A splashy, flashy courtroom drama, The Accused feels, in many ways, like a throwback. In the era of Peak TV, where mysteries often unravel over tens of hours only to reveal further questions to be answered, a simple 100 minute big screen procedural is novel, almost quaint.
A disclaimer at the start takes pains to assure the audience that Accused is not based on any real cases, but it has clearly been inspired, at least in part, by the Amanda Knox trial and ones like it as we follow sole suspect Dolores Dreier (Lali Esposito) as she faces trial for the murder of her best friend. With all the beautiful young women involved, the case is a national sensation – all the while obliterating the Dreier household.
It’s a consistently engaging story, and director Gonzalo Tobal makes use of stylish visuals and plentiful licensed tracks to hold your interest. However, it does lack real tension. The case against Dolores is so flimsy, evidence-wise, that the result of the trial is rarely in doubt, no matter how many times a certain clique of witnesses commit character assassinations. It’s odd that the film never explores this, and even odder that a later discovery of evidence, framed as crucial at the time, is pretty much entirely forgotten about.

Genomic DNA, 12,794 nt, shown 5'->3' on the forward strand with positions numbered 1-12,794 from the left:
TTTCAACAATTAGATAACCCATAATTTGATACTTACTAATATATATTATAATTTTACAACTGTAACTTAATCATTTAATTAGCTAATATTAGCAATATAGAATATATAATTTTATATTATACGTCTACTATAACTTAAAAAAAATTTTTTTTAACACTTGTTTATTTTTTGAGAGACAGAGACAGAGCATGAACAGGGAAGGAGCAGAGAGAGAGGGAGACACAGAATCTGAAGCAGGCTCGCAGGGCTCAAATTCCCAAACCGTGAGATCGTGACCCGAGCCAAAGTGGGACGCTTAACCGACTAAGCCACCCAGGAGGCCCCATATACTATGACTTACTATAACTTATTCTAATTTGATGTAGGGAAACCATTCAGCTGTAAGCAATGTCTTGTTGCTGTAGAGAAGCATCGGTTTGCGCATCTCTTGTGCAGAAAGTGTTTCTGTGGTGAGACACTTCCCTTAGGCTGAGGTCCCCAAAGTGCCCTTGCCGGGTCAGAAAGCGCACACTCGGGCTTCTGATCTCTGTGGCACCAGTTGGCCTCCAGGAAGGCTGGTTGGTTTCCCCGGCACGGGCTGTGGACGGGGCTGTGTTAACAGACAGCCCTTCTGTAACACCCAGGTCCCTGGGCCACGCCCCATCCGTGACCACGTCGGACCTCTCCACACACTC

Esposito is the engine that drives the film, the undisputed star of the show even when Gael Garcia Bernal pops up as a populist talk show host. There’s a brittleness and vulnerability to her – the unbelievable stress of her situation slowly breaking her down, as well as a fearsome strength and rage that keeps just a hint of doubt in your mind about her innocence.
The Accused is unlikely to surprise you at any point, with either its plot or style. But it’s never less than an enjoyable watch with a compelling lead performance.
CAST: Lali Esposito, Gael Garcia Bernal, Leonardo Sbaraglia, Ines Esteves
DIRECTOR: Gonzalo Tobal
WRITERS: Gonzalo Tobal, Ulises Porra
SYNOPSIS: Dolores Dreier lives the life of a young student until her best friend is brutally murdered. Two years later, she is the only one accused of the crime in a case of great media exposure that has put her in the center of the scene: everyone has an opinion about her innocence or guilt. Dolores prepares for the isolated trial at home, while the Dreier family works as a team willing to do everything to defend their daughter. But as the process progresses and the pressure increases, secrets and suspicion appear within the family. Cornered by the evidence, Dolores will have to face her own doubts about what really happened.